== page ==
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Ionescu speaks after brief rookie season with Liberty

Phenom says season-ending injury was 'blessing in disguise'

October 8, 2020 John Torenli
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Sabrina Ionescu went from surefire phenom to spectator with one untimely step just over two months ago.

The New York Liberty point guard, who played in only three games during her much-anticipated rookie campaign, has finally revealed what she was thinking moments after her season-ending ankle injury on July 31.

“How can I get this wrapped up to continue to play and win the game? Because we would have won the game,” Ionescu brashly said via Zoom Wednesday afternoon in her first media interview since the gruesome scene.

Ballyhooed as a potential transformational player for the WNBA following a standout career at the University of Oregon that earned her two Wooden Awards as the best player in the nation and an NCAA record for triple-doubles, Ionescu was primed to take Brooklyn by storm in 2020.

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But COVID-19 ended any hopes that the Liberty would spend their first full season at Barclays Center and Ionescu, the first overall pick in this year’s WNBA Draft, suffered a Grade 3 sprain of her left ankle during a loss to the Atlanta Dream on that final day of July.

She was forced to immediately leave the league’s bubble site in Bradenton, Florida and head back to New York for further medical prognosis.

After averaging 18.3 points, 4.7 rebounds and 4.3 assists in two-plus contests, Ionescu was told that there was no use returning to the IMG Academy to rejoin her teammates, especially in the midst of a global pandemic.

So the 22-year-old Walnut Creek, California resident was back home cheering the Liberty on via television, and made sure to stay in touch with them every step of the way through what turned out to be a league-worst 2-20 season.

Despite being denied a chance to build further on a scintillating 33-point effort against Dallas on July 29, Ionescu wasn’t bitter about her all-too-brief first taste of being a professional women’s basketball player.

“I am really blessed to have played almost three games in the league to see what it was like and know how I need to train, how I need to prepare to be able to play to that level,” Ionescu said.

“And so now I can really do that and focus on that in this offseason, which I’m really excited about.”

So is Liberty head coach Walt Hopkins, who watched his young, inexperienced team play shorthanded throughout the abbreviated campaign.

Though New York was competitive for most of its games, it lacked the one thing Ionescu was sure to bring to the team on a nightly basis: a ravenous hunger to win and climb back to the top of the WNBA.

“We had to really sit down as a staff and talk about the long-term repercussions of the choices we made post-Sabrina injury, because we had two options,” Hopkins said last month. “We could change everything for this season and try to salvage a seven or an eight seed or whatever, and win a few more games.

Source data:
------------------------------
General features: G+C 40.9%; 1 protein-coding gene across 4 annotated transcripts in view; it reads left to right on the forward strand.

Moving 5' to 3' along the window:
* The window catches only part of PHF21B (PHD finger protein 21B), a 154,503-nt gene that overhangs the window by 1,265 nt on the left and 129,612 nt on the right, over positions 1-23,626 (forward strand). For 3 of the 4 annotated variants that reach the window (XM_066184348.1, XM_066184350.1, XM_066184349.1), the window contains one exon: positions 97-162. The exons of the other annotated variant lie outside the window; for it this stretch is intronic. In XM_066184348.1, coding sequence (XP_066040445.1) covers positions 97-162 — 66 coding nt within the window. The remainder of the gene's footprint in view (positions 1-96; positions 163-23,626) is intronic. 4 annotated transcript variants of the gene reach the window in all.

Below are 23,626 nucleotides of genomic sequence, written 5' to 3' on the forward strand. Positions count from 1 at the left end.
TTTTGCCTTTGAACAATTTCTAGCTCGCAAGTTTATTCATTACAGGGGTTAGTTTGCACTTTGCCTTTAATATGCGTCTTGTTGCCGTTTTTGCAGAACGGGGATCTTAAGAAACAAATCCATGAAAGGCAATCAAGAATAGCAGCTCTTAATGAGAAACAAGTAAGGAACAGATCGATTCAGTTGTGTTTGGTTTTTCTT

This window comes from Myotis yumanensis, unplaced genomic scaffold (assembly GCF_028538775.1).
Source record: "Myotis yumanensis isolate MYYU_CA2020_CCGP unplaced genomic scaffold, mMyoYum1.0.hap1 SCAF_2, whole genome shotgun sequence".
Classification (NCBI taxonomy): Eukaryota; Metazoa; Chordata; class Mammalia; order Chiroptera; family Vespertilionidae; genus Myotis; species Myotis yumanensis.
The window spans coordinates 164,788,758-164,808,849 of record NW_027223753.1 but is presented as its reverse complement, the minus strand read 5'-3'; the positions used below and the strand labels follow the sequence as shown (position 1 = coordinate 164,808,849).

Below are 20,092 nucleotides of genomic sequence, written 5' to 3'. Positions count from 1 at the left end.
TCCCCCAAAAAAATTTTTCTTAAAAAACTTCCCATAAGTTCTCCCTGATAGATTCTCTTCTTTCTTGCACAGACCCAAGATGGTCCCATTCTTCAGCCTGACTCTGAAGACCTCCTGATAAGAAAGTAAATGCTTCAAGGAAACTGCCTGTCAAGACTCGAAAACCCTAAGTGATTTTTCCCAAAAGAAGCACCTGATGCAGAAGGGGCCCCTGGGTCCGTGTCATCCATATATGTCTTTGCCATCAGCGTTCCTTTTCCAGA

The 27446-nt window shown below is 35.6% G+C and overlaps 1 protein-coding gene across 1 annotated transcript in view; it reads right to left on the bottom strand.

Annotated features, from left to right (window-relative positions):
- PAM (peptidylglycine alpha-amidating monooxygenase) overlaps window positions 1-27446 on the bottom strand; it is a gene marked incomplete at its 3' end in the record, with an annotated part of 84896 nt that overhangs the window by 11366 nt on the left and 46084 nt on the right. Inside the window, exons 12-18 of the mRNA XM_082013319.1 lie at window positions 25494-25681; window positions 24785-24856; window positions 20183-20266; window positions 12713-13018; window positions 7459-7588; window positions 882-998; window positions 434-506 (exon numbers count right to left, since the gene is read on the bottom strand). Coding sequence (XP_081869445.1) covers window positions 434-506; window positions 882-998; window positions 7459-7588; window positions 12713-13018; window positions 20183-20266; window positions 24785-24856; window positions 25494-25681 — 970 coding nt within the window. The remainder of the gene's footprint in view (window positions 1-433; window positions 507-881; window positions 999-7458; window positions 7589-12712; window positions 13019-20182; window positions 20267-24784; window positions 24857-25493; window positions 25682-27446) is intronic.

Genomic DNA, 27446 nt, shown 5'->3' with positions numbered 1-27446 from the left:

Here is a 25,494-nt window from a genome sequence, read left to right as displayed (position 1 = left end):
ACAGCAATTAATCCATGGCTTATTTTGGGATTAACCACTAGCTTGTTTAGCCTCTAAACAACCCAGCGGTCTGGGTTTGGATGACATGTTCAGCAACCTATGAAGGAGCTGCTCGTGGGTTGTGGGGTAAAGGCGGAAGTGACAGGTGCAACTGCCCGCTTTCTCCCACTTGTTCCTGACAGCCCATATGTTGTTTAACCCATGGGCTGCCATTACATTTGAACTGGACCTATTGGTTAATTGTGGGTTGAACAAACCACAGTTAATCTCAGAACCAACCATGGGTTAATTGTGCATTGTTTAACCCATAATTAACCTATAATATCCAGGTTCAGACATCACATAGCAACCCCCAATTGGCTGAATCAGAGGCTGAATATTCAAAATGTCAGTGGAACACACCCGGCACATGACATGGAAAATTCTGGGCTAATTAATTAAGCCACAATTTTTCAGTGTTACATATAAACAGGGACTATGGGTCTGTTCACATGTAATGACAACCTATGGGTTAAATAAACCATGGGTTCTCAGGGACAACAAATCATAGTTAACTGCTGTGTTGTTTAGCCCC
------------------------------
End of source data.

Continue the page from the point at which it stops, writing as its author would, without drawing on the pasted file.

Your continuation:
“Or, we had the choice to say, ‘You know what, we’re going to stick with this because it’s never been about this year.’”

Though they stuck together without her, the New York Liberty missed rookie Sabrina Ionescu dearly during a 2-20 season at the WNBA bubble site in Bradenton, Florida. Photo: Phelan M. Ebenhack/AP

To her credit, Ionescu made the most of the time away from the hardwood, something she hadn’t experienced in quite some time as one of the nation’s most celebrated amateur and pro athletes.

“Being at home, seeing my family more than I ever have and now just starting this foundation of what I want to do with my career, so just starting with nutrition, starting to get my body right in all aspects — it’s really given me a time to reflect,” she said of the extended stretch at home.

“It’s kind of been a blessing in disguise because I’ve been able to focus on things I’ve never been able to focus on before.”

Though she continues to be unable to play competitive basketball, Ionescu is staying fit and working hard at everything else she does.

She intimated that yoga, weight lifting, hoops drills, and pilates are part of her daily routine and even hinted that she might spend some time playing overseas ahead of next season to get a head start.

Regardless of where or when she winds up playing again, Ionescu remained thankful to her friends, family and all those who wished her a quick and full recovery since her season ended prematurely and before most Brooklynites got a chance to truly appreciate her.

“I think there’s just so many of people that I’m close to and try to lean on for inspiration,” Ionescu said of her supporters during a trying first season with the Brooklyn-based Liberty.

“Obviously they’ve gone through this and they know what it’s like, so obviously having those words of encouragement, having that support system virtually is not really ideal, but I think it’s better than nothing. I’m just so happy to be able to talk to them while I was gone but obviously now to continue that relationship in my rehab.”

Unfortunate injuries notwithstanding, Ionescu figures to be in a long and fruitful relationship with our borough and the WNBA.

Once she gets back to what she loves doing most.

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